Judges note, among other things, that record labels didn’t dramatically lower their prices for online music as compared to physical CDs despite the fact that they “experienced dramatic cost reductions in producing” it.
It’s been an open secret that record labels have long colluded with one another to ensure maximum profits with limited competition and consumer choice. A group of plaintiffs has taken the RIAA to court over the matter, and after initially having to watch the case dismissed at the District Court level back in 2008, has now convinced a three-judge panel at the Second Circuit Court of Appeals to reinstate the case.
One of the major points of evidence of collusion is that the price of digital music is still too similar to physical CDs despite the obviously drastic reduction in price associated with distributing it, something file-sharers have argued all along.
The judges note:
Moreover, the pricing of CDs accounted for costs such as copying the compact discs; producing the CD case, labels and anti-shoplifting packaging; shipping, both to the distributor and then to record stores; labor, such as shelving CDs and staffing cash registers; and damaged and unsold inventory. All of these costs were eliminated with Internet Music. However, these dramatic cost reductions were not accompanied by dramatic price reductions for Internet Music, as would be expected in a competitive market.
In other words, an album that once fetched $15 on store shelves should now cost much less being that the label has much fewer costs to recoup.
Record labels also agreed to launch MusicNet and Pressplay music services, both of which charged unreasonably high prices and contained similar DRM.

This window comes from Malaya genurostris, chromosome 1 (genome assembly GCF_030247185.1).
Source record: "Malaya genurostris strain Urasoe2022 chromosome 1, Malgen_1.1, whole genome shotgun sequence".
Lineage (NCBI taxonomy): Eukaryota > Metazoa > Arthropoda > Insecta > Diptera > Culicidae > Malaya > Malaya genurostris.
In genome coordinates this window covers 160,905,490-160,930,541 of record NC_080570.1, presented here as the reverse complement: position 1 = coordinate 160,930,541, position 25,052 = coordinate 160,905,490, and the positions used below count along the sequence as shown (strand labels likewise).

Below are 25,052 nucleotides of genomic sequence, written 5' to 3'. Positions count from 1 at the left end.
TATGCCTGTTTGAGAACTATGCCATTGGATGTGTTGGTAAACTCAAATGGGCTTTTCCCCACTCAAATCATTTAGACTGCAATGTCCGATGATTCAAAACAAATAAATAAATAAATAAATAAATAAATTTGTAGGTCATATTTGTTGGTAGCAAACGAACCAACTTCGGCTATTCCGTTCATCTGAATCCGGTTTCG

Where it gets really interesting is the use of Most Favored Nation clauses (“MFNs”) by record labels with entities trying to independently sell digital music to consumers.
Defendants also used Most Favored Nation clauses (“MFNs”) in their licenses that had the effect of guaranteeing that the licensor who signed the clause received terms no less favorable than the terms offered to other licensors. Defendants attempted to hide the MFNs because they knew they would attract antitrust scrutiny. For example, EMI and MusicNet had a “side letter”agreement which assured that EMI’s core terms would be no less favorable than Bertelsmann’s and WMG’s.
EMI CEO Rob Glaser decided to put MFN’s in a secret side letter over anti-trust concerns.
An additional concern is the fact that all the record labels refuse to do business with eMusic, the #2 Internet Music retailer behind only Apple’s iTunes. The panel notes that it only charges $0.25 cents per song, about one-third of the $0.75 cents per song wholesale price charged by record labels, and has no DRM or playback restrictions whatsoever.
The case is still far from over, and it’s still unlikely the court will side with consumers without clear evidence of collusion by record labels, but at least music fans will finally have their day in court.